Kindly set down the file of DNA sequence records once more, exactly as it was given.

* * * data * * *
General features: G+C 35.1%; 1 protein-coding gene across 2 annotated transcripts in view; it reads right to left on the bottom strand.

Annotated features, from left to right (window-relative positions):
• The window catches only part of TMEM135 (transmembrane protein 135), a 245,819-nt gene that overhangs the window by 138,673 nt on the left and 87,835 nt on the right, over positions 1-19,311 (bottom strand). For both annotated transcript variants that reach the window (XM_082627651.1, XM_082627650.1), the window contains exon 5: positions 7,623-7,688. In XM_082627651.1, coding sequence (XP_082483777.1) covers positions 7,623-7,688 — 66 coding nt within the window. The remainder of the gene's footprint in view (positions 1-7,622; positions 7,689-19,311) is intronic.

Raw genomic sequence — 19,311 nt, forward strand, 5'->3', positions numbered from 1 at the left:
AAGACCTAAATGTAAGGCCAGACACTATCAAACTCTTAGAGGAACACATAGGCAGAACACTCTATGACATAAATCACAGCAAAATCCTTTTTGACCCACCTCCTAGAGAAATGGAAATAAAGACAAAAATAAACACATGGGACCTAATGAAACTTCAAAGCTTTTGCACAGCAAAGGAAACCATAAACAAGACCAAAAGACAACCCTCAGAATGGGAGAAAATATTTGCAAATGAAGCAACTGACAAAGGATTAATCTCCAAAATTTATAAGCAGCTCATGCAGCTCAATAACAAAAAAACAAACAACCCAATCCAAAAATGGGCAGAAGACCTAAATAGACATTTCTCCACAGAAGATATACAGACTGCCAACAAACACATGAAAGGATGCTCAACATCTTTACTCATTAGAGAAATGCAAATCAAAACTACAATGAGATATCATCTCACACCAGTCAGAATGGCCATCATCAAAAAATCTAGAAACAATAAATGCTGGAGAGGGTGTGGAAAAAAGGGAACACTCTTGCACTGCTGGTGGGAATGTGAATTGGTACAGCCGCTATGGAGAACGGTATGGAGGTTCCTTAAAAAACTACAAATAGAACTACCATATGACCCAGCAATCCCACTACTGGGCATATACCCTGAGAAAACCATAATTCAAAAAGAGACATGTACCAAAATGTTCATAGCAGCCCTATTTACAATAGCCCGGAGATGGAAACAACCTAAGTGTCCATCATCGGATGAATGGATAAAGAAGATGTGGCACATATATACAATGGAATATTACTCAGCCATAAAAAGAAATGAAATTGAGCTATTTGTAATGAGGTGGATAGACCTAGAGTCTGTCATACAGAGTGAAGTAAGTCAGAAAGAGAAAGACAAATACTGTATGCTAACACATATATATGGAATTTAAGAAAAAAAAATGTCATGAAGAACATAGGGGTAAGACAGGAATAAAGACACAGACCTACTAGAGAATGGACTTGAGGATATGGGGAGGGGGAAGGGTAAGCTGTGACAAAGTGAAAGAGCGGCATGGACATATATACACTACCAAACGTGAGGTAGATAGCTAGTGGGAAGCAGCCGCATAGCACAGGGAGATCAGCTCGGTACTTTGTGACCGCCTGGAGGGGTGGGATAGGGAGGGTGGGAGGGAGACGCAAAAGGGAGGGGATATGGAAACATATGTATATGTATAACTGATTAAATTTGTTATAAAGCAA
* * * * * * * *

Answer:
General features: G+C 35.1%; 1 protein-coding gene across 2 annotated transcripts in view; it reads right to left on the bottom strand.

Annotated features, from left to right (window-relative positions):
• The window catches only part of TMEM135 (transmembrane protein 135), a 245,819-nt gene that overhangs the window by 138,673 nt on the left and 87,835 nt on the right, over positions 1-19,311 (bottom strand). For both annotated transcript variants that reach the window (XM_082627651.1, XM_082627650.1), the window contains exon 5: positions 7,623-7,688. In XM_082627651.1, coding sequence (XP_082483777.1) covers positions 7,623-7,688 — 66 coding nt within the window. The remainder of the gene's footprint in view (positions 1-7,622; positions 7,689-19,311) is intronic.

Raw genomic sequence — 19,311 nt, forward strand, 5'->3', positions numbered from 1 at the left:
AAGACCTAAATGTAAGGCCAGACACTATCAAACTCTTAGAGGAACACATAGGCAGAACACTCTATGACATAAATCACAGCAAAATCCTTTTTGACCCACCTCCTAGAGAAATGGAAATAAAGACAAAAATAAACACATGGGACCTAATGAAACTTCAAAGCTTTTGCACAGCAAAGGAAACCATAAACAAGACCAAAAGACAACCCTCAGAATGGGAGAAAATATTTGCAAATGAAGCAACTGACAAAGGATTAATCTCCAAAATTTATAAGCAGCTCATGCAGCTCAATAACAAAAAAACAAACAACCCAATCCAAAAATGGGCAGAAGACCTAAATAGACATTTCTCCACAGAAGATATACAGACTGCCAACAAACACATGAAAGGATGCTCAACATCTTTACTCATTAGAGAAATGCAAATCAAAACTACAATGAGATATCATCTCACACCAGTCAGAATGGCCATCATCAAAAAATCTAGAAACAATAAATGCTGGAGAGGGTGTGGAAAAAAGGGAACACTCTTGCACTGCTGGTGGGAATGTGAATTGGTACAGCCGCTATGGAGAACGGTATGGAGGTTCCTTAAAAAACTACAAATAGAACTACCATATGACCCAGCAATCCCACTACTGGGCATATACCCTGAGAAAACCATAATTCAAAAAGAGACATGTACCAAAATGTTCATAGCAGCCCTATTTACAATAGCCCGGAGATGGAAACAACCTAAGTGTCCATCATCGGATGAATGGATAAAGAAGATGTGGCACATATATACAATGGAATATTACTCAGCCATAAAAAGAAATGAAATTGAGCTATTTGTAATGAGGTGGATAGACCTAGAGTCTGTCATACAGAGTGAAGTAAGTCAGAAAGAGAAAGACAAATACTGTATGCTAACACATATATATGGAATTTAAGAAAAAAAAATGTCATGAAGAACATAGGGGTAAGACAGGAATAAAGACACAGACCTACTAGAGAATGGACTTGAGGATATGGGGAGGGGGAAGGGTAAGCTGTGACAAAGTGAAAGAGCGGCATGGACATATATACACTACCAAACGTGAGGTAGATAGCTAGTGGGAAGCAGCCGCATAGCACAGGGAGATCAGCTCGGTACTTTGTGACCGCCTGGAGGGGTGGGATAGGGAGGGTGGGAGGGAGACGCAAAAGGGAGGGGATATGGAAACATATGTATATGTATAACTGATTAAATTTGTTATAAAGCAA